Saturday, 10 September 2011

Brian Pickersgill's Oh Whiskers!

About a year ago I mentioned that Brian Pickersgill made a 1939 film with the GPO called Oh Whiskers! but had no more information on either Pickersgill or his film.

Sine then I've managed to see the film in question, and more recently I checked my blog's stats and noticed that "Brian Pickersgill animator" was one of the top search terms - he has a following, clearly...

Rather unexpectedly for a GPO film, Oh Whiskers! turns out to have nothing to do with postal services; instead, it is a children's educational short made for the Ministry of Health, advising kids to wash in the morning, eat healthy food and go to bed early. It stars a knitted character named Whiskers and his stop-motion toy friends, and is bookended with live action sequences featuring child actress Elizabeth Forbes as the toys' owner. The usage of toys recalls Arthur Melbourne-Cooper's pioneering films, although Whiskers' doll girlfriend is more reminiscent of Svankmajer.

According to IMDB, Pickersgill served as assistant director on a documentary short called North Sea in 1938; beyond that I'm afraid I know nothing more about his career.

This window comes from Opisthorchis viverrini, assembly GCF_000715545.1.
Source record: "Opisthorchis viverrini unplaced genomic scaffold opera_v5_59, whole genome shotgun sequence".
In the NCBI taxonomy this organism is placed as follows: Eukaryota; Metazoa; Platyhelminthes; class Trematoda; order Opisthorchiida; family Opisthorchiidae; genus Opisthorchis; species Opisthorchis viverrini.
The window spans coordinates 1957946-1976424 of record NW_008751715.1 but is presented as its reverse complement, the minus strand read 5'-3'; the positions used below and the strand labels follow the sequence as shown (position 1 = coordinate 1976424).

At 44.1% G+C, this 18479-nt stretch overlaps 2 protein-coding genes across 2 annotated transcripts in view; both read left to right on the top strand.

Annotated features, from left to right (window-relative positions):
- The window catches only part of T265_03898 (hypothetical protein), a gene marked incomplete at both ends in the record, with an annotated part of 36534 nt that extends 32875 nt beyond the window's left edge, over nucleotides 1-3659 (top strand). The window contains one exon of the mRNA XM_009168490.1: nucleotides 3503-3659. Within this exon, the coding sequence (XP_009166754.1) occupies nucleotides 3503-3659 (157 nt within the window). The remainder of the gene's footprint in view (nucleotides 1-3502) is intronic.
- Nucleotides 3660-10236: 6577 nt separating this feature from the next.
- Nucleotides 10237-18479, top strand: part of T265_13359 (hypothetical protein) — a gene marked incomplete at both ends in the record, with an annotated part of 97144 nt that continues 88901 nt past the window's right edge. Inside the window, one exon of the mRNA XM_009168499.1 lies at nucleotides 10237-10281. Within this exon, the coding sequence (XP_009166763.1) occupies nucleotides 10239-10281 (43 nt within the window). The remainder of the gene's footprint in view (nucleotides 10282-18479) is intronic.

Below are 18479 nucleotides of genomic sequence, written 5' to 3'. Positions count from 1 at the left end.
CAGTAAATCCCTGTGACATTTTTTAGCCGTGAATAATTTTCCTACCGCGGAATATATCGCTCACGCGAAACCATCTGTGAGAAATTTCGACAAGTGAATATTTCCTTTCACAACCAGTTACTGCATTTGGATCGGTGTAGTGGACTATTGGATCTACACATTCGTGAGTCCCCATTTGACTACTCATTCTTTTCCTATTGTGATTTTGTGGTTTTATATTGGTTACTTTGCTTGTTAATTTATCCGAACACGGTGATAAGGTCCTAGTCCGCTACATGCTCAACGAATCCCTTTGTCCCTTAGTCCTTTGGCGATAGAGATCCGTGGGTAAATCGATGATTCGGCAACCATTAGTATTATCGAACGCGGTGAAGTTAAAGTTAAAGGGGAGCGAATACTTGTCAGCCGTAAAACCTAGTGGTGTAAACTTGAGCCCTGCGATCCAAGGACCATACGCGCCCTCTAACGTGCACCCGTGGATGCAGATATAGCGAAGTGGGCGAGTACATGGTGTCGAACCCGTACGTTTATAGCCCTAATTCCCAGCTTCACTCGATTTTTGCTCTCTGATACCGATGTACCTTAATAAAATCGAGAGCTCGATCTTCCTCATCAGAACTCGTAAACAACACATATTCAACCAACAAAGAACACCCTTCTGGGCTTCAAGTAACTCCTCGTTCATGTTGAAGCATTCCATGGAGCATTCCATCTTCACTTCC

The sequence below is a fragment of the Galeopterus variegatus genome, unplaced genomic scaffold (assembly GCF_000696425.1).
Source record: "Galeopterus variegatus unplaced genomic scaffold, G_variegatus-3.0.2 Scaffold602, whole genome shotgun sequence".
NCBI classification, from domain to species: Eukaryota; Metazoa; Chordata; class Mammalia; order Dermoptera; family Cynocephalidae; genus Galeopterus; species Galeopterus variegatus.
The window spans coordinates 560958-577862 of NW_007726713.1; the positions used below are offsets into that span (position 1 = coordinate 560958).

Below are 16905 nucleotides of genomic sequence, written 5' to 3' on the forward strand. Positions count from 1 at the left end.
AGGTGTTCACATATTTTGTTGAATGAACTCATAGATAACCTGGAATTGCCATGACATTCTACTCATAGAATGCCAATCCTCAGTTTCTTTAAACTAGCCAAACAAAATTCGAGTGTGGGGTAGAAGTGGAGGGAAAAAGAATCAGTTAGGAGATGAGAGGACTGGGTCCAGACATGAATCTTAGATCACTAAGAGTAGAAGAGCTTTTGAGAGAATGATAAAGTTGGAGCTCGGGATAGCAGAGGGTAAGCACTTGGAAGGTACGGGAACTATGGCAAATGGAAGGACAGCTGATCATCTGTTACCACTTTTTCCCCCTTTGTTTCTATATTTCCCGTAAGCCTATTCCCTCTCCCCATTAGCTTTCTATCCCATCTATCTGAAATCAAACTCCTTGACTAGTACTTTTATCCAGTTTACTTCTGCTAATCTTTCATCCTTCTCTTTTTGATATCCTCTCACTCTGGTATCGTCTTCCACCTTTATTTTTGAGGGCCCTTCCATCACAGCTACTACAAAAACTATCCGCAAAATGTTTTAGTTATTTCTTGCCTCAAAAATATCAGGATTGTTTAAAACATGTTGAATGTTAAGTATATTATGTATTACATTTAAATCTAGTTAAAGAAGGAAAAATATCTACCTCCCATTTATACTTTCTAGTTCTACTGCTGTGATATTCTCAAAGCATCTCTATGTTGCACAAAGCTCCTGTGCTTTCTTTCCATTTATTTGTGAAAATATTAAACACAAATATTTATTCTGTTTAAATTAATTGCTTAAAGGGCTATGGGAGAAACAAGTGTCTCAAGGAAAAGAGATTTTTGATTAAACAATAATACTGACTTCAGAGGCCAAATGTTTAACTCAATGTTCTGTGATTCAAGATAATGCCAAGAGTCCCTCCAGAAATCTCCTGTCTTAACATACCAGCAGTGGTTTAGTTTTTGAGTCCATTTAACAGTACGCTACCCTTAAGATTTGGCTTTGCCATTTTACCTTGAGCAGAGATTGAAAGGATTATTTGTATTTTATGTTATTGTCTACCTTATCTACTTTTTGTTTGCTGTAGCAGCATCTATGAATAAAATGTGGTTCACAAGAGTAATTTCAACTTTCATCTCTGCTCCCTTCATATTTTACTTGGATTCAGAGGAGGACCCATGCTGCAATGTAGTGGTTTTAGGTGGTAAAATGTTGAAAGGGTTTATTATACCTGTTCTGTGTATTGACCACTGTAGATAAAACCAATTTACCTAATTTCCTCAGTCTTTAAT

Tuesday, 6 September 2011

Henry Elwis and Peter Strausfeld

While I was looking through British Pathé's online film archive I came across several forties propaganda shorts by two little-known animators.

The first is Henry J. Elwis, who appears to have begun his career at British Animated Films, which I posted about here. There he served as producer on two of the three films from the studio that I am aware of, Kathleen "Spud" Houston's How the Motor Works (1936) and John Halas' The Music Man (1938). That is, according to Denis Gifford's filmography - the in-film credits to The Music Man do not mention Elwis; I have not seen How the Motor Works but the BFI database does list an H.J. Elwis as producer.

Watch the Fuel Watcher.

Gifford goes on to credit Elwis with directing the propaganda films The Clothes Moth, AKA The Behemoth (1944); It Makes you Think (1944); A Ticket's Dream (1944); Bristles and Brushes, AKA Take Care of Brushes and Bristles (1944); Bones Bones Bones (1944); More Hanky Panky (1945); Writing's Worth While (1945); Tombstone Canyon (1945; not available online as far as I can tell), Brickmakers (1946) and Watch the Fuel Watcher (1946). After these last two he seems to have vanished from animation history.